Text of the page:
On Friday, September 4, 2009 the White House took another step toward transparency with the announcement of a new policy to voluntarily disclose White House visitor access records. Starting on September 15, the White House will make available online the records of visitors from the previous 90-120 days.
In announcing the policy, the President said,
For the first time in history, records of White House visitors will be made available to the public on an ongoing basis. We will achieve our goal of making this administration the most open and transparent administration in history not only by opening the doors of the White House to more Americans, but by shining a light on the business conducted inside it. Americans have a right to know whose voices are being heard in the policymaking process.
While we’d like to see less time pass between the records’ creation and public release, the White House deserves our applause for this important step toward increased openness of the Executive Branch.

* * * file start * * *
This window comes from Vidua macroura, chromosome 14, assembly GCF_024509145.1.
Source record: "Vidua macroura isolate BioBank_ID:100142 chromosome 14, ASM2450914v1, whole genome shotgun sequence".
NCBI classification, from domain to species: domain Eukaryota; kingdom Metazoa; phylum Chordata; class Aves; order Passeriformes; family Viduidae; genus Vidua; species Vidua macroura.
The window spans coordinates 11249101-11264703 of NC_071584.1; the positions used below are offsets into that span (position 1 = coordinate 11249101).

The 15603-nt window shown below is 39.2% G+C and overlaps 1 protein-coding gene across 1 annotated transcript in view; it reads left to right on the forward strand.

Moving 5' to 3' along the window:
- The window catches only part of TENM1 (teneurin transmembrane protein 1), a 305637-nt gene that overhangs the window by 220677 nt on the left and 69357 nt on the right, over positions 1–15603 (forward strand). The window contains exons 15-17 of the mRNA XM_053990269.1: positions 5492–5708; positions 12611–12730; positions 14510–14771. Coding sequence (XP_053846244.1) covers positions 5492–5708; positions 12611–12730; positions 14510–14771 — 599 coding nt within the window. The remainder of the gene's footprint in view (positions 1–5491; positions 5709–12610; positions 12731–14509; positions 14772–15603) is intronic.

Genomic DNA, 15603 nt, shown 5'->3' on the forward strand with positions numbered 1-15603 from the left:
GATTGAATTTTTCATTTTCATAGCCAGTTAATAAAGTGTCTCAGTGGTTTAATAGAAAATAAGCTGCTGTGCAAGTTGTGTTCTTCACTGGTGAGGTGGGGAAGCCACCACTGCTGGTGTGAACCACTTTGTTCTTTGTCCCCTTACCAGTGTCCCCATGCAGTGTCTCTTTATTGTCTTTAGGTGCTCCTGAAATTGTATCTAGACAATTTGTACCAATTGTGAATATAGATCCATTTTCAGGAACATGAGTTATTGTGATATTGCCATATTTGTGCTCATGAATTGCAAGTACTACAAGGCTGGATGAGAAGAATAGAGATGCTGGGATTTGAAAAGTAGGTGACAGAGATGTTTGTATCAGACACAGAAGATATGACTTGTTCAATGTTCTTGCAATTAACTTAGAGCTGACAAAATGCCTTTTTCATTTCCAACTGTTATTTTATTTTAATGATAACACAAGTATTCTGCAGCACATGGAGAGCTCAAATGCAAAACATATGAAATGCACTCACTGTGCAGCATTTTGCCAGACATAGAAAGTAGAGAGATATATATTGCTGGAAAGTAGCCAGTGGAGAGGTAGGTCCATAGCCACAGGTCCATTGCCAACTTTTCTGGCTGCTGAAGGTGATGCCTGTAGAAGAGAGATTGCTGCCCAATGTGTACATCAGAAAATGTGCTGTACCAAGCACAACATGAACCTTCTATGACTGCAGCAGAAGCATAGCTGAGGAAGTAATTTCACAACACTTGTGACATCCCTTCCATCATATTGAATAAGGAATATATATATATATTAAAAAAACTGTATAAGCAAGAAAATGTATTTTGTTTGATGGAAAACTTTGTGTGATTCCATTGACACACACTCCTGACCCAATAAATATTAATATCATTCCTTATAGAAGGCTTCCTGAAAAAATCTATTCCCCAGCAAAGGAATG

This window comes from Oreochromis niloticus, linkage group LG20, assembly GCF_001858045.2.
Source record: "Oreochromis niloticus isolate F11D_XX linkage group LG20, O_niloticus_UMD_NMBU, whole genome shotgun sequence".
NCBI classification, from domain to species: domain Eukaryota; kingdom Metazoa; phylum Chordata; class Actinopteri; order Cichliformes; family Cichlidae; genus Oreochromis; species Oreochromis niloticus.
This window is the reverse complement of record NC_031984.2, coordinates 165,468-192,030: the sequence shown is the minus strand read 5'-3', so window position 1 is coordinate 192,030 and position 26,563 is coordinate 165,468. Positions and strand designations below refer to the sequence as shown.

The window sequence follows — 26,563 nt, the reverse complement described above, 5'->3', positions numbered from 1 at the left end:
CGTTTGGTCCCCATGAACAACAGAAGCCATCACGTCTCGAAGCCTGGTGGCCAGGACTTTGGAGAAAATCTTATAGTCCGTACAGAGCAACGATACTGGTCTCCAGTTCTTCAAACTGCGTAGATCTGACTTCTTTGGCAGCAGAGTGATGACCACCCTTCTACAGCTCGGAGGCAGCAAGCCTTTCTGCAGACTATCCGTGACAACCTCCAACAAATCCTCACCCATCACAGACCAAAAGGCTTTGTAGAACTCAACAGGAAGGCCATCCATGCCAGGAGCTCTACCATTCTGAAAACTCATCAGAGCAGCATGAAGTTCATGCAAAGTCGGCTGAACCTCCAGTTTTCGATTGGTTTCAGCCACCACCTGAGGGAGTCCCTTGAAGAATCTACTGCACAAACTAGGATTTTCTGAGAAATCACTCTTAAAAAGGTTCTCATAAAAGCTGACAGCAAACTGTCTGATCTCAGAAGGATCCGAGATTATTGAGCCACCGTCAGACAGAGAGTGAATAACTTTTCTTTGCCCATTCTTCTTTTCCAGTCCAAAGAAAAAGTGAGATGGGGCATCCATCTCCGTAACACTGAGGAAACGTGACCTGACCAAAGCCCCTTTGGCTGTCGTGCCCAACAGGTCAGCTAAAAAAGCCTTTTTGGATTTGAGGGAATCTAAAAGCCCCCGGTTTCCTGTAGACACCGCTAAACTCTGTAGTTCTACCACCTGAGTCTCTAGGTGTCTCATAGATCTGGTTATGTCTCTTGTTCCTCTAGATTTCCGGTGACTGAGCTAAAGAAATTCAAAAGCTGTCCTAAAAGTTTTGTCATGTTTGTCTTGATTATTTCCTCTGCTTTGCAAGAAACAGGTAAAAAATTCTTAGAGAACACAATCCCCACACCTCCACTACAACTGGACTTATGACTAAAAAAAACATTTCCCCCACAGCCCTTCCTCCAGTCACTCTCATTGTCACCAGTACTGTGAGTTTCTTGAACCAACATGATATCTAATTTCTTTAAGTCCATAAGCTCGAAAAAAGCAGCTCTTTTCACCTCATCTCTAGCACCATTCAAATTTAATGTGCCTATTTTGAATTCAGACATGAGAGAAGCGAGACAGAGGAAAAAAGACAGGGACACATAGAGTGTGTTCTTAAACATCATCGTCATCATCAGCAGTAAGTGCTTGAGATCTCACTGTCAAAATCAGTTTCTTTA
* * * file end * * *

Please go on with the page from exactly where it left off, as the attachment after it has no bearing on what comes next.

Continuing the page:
At the same time, the White House announced that it had settled four pending cases requesting specific White House visitor records, including records from the Bush Administration. The Bush Administration had refused to release the logs, claiming that they were not agency records of the Secret Service, but rather presidential records and therefore exempt from the Freedom of Information Act’s mandatory disclosure requirements. AALL opposed the Bush Administration’s position and we are pleased with the release of these records. Read more about the specific records that were sought by Citizens for Responsibility and Ethics in Washington (CREW).
[Posted by Emily Feldman]